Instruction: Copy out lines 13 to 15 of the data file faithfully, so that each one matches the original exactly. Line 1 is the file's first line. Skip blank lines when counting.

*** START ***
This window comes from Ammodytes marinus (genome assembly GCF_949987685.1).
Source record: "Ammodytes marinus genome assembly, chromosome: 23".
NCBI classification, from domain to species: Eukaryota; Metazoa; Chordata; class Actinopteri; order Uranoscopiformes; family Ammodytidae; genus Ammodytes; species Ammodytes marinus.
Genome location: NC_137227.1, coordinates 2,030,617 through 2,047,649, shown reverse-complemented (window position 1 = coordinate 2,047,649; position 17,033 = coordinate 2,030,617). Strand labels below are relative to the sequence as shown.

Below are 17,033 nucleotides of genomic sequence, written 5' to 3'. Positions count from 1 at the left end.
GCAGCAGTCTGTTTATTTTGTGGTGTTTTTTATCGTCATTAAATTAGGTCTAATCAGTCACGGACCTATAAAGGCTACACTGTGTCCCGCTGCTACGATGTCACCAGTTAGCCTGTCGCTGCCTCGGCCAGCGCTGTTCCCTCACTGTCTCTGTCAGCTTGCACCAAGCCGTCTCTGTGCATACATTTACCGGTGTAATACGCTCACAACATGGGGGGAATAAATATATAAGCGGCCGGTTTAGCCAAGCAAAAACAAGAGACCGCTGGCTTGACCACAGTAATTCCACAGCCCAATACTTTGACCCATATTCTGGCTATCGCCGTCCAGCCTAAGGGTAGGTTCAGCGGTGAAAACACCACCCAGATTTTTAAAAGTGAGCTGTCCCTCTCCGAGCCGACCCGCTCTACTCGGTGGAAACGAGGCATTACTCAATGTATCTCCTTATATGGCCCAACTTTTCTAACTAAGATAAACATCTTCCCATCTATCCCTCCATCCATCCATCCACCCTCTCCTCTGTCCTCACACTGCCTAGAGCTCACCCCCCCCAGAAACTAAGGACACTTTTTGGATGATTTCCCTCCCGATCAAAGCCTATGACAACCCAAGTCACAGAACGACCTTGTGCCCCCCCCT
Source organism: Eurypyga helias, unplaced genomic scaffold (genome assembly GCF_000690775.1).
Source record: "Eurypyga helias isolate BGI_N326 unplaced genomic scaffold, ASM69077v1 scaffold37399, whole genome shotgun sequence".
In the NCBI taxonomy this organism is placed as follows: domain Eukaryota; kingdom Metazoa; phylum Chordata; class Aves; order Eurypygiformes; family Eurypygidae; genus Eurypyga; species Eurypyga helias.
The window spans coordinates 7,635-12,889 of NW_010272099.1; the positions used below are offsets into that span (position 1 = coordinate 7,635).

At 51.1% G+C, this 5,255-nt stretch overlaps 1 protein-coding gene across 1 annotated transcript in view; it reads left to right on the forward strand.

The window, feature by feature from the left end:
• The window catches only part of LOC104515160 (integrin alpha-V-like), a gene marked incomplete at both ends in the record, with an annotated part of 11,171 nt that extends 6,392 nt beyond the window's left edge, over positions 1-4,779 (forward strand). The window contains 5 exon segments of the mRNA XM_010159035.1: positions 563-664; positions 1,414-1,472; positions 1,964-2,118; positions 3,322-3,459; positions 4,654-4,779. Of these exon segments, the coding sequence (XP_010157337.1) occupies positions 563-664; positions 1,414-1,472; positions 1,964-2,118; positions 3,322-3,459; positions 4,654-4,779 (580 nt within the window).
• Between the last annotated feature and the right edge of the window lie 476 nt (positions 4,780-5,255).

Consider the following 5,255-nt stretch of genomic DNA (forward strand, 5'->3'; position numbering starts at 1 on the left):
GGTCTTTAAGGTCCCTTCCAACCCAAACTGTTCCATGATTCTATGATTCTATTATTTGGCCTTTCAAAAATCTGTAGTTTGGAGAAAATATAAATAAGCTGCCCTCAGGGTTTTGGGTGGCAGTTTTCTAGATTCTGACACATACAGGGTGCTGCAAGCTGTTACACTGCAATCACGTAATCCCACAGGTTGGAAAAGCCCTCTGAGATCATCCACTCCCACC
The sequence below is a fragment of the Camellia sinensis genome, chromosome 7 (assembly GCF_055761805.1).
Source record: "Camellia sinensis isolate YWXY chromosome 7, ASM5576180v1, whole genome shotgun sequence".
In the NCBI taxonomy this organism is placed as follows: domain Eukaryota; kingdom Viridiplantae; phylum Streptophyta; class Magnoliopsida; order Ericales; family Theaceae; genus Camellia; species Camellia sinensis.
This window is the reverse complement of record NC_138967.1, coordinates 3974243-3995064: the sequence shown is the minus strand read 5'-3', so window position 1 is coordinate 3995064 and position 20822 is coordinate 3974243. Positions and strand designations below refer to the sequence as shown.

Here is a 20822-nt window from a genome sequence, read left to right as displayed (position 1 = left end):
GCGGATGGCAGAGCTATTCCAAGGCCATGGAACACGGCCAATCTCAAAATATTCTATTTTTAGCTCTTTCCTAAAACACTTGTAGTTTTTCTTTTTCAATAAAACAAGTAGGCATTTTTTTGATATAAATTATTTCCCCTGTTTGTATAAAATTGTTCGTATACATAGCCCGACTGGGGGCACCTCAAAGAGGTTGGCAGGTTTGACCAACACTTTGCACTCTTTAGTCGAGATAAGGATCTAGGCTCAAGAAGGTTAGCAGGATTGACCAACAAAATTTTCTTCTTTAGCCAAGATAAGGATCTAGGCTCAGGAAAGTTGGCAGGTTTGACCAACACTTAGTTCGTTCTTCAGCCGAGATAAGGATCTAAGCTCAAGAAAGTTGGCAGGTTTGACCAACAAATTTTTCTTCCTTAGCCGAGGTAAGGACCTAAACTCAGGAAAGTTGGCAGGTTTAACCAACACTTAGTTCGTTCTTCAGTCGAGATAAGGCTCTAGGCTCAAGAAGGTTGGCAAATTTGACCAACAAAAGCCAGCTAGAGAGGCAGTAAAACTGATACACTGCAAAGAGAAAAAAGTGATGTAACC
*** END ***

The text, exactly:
• The window catches only part of LOC104515160 (integrin alpha-V-like), a gene marked incomplete at both ends in the record, with an annotated part of 11,171 nt that extends 6,392 nt beyond the window's left edge, over positions 1-4,779 (forward strand). The window contains 5 exon segments of the mRNA XM_010159035.1: positions 563-664; positions 1,414-1,472; positions 1,964-2,118; positions 3,322-3,459; positions 4,654-4,779. Of these exon segments, the coding sequence (XP_010157337.1) occupies positions 563-664; positions 1,414-1,472; positions 1,964-2,118; positions 3,322-3,459; positions 4,654-4,779 (580 nt within the window).
• Between the last annotated feature and the right edge of the window lie 476 nt (positions 4,780-5,255).

Consider the following 5,255-nt stretch of genomic DNA (forward strand, 5'->3'; position numbering starts at 1 on the left):